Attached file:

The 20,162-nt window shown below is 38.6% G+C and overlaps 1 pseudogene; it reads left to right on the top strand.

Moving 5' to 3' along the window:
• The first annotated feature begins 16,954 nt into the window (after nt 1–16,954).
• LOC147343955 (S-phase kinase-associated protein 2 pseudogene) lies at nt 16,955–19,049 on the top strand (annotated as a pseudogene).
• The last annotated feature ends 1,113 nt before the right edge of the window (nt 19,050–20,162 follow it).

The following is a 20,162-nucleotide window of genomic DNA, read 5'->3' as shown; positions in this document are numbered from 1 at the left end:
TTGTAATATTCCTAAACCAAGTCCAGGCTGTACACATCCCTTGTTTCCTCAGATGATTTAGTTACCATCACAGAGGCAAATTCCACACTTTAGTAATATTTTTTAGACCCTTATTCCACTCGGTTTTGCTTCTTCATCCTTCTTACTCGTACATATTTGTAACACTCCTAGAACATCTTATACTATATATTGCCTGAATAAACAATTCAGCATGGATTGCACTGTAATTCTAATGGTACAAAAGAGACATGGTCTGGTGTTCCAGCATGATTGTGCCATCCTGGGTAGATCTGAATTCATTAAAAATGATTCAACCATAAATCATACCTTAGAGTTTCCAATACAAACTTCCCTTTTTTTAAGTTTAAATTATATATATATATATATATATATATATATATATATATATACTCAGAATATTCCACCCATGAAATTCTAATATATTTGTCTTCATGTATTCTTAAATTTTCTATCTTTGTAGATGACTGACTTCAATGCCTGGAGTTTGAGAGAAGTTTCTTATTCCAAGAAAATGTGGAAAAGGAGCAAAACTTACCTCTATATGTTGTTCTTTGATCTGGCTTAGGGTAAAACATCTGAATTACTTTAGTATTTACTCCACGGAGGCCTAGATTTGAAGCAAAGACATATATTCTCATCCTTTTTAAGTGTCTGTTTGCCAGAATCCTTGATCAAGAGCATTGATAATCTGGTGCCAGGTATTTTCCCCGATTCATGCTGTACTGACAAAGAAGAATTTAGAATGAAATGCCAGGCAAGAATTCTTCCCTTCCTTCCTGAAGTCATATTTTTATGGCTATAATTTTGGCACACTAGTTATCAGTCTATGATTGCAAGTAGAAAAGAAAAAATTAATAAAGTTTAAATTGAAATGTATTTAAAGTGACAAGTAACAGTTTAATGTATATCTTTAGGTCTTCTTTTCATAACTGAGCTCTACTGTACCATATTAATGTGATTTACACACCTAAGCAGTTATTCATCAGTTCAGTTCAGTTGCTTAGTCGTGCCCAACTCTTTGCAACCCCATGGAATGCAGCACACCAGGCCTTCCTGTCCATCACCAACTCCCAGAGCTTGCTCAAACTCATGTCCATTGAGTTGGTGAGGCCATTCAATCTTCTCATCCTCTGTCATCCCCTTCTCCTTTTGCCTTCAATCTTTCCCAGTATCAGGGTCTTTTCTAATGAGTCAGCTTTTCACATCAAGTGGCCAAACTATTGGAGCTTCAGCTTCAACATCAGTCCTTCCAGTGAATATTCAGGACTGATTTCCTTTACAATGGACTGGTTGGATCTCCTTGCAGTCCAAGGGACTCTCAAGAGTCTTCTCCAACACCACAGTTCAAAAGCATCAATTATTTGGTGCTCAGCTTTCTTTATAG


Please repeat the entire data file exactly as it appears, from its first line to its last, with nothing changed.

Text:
The 20,162-nt window shown below is 38.6% G+C and overlaps 1 pseudogene; it reads left to right on the top strand.

Moving 5' to 3' along the window:
• The first annotated feature begins 16,954 nt into the window (after nt 1–16,954).
• LOC147343955 (S-phase kinase-associated protein 2 pseudogene) lies at nt 16,955–19,049 on the top strand (annotated as a pseudogene).
• The last annotated feature ends 1,113 nt before the right edge of the window (nt 19,050–20,162 follow it).

The following is a 20,162-nucleotide window of genomic DNA, read 5'->3' as shown; positions in this document are numbered from 1 at the left end:
TTGTAATATTCCTAAACCAAGTCCAGGCTGTACACATCCCTTGTTTCCTCAGATGATTTAGTTACCATCACAGAGGCAAATTCCACACTTTAGTAATATTTTTTAGACCCTTATTCCACTCGGTTTTGCTTCTTCATCCTTCTTACTCGTACATATTTGTAACACTCCTAGAACATCTTATACTATATATTGCCTGAATAAACAATTCAGCATGGATTGCACTGTAATTCTAATGGTACAAAAGAGACATGGTCTGGTGTTCCAGCATGATTGTGCCATCCTGGGTAGATCTGAATTCATTAAAAATGATTCAACCATAAATCATACCTTAGAGTTTCCAATACAAACTTCCCTTTTTTTAAGTTTAAATTATATATATATATATATATATATATATATATATATATATACTCAGAATATTCCACCCATGAAATTCTAATATATTTGTCTTCATGTATTCTTAAATTTTCTATCTTTGTAGATGACTGACTTCAATGCCTGGAGTTTGAGAGAAGTTTCTTATTCCAAGAAAATGTGGAAAAGGAGCAAAACTTACCTCTATATGTTGTTCTTTGATCTGGCTTAGGGTAAAACATCTGAATTACTTTAGTATTTACTCCACGGAGGCCTAGATTTGAAGCAAAGACATATATTCTCATCCTTTTTAAGTGTCTGTTTGCCAGAATCCTTGATCAAGAGCATTGATAATCTGGTGCCAGGTATTTTCCCCGATTCATGCTGTACTGACAAAGAAGAATTTAGAATGAAATGCCAGGCAAGAATTCTTCCCTTCCTTCCTGAAGTCATATTTTTATGGCTATAATTTTGGCACACTAGTTATCAGTCTATGATTGCAAGTAGAAAAGAAAAAATTAATAAAGTTTAAATTGAAATGTATTTAAAGTGACAAGTAACAGTTTAATGTATATCTTTAGGTCTTCTTTTCATAACTGAGCTCTACTGTACCATATTAATGTGATTTACACACCTAAGCAGTTATTCATCAGTTCAGTTCAGTTGCTTAGTCGTGCCCAACTCTTTGCAACCCCATGGAATGCAGCACACCAGGCCTTCCTGTCCATCACCAACTCCCAGAGCTTGCTCAAACTCATGTCCATTGAGTTGGTGAGGCCATTCAATCTTCTCATCCTCTGTCATCCCCTTCTCCTTTTGCCTTCAATCTTTCCCAGTATCAGGGTCTTTTCTAATGAGTCAGCTTTTCACATCAAGTGGCCAAACTATTGGAGCTTCAGCTTCAACATCAGTCCTTCCAGTGAATATTCAGGACTGATTTCCTTTACAATGGACTGGTTGGATCTCCTTGCAGTCCAAGGGACTCTCAAGAGTCTTCTCCAACACCACAGTTCAAAAGCATCAATTATTTGGTGCTCAGCTTTCTTTATAG